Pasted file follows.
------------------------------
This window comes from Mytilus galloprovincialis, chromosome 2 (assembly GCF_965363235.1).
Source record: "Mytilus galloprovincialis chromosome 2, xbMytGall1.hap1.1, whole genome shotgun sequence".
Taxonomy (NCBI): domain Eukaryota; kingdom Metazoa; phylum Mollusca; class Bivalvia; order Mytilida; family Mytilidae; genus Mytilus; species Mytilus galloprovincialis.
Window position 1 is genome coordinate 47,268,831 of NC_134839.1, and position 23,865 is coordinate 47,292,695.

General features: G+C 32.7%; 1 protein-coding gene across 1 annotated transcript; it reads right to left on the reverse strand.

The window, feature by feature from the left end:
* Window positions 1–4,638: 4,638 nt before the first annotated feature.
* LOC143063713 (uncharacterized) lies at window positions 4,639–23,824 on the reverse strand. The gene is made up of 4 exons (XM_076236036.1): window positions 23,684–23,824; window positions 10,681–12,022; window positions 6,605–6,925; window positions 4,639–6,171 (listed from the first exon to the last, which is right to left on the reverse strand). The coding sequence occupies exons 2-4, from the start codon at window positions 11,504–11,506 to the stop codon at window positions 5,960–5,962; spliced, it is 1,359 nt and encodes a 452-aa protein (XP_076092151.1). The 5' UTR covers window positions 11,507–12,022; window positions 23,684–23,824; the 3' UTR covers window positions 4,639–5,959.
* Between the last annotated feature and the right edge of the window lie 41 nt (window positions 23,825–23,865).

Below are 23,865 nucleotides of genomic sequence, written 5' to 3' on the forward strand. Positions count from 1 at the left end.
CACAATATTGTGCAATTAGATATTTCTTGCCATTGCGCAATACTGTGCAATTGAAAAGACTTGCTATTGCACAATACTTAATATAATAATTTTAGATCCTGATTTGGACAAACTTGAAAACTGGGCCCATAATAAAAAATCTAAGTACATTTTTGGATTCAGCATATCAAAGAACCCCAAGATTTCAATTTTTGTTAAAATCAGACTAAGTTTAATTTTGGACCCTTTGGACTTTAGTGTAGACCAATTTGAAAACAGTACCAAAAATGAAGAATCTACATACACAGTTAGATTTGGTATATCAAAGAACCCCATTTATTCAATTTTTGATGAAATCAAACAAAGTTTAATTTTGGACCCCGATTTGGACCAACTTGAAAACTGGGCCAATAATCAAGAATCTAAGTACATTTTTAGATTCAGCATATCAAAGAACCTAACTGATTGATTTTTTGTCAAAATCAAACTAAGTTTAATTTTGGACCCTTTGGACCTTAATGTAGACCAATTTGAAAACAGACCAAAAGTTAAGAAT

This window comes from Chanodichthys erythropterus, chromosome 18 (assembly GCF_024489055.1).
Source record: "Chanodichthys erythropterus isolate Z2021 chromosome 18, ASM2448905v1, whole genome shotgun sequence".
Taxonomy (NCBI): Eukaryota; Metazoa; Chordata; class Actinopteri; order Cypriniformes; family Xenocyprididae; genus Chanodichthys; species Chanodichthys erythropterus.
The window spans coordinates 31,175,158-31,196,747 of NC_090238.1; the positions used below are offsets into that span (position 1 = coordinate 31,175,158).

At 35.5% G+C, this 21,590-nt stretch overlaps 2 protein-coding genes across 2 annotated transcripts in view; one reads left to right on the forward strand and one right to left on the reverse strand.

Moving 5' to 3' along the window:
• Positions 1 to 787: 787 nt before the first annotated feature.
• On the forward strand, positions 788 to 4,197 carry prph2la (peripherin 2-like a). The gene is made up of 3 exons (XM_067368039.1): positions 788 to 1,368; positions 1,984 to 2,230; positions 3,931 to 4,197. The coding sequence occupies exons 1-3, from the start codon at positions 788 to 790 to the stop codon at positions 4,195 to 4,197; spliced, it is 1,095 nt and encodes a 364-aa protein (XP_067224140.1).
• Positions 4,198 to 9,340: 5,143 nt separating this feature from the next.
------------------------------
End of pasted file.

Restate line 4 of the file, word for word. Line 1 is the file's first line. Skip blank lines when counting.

Window position 1 is genome coordinate 47,268,831 of NC_134839.1, and position 23,865 is coordinate 47,292,695.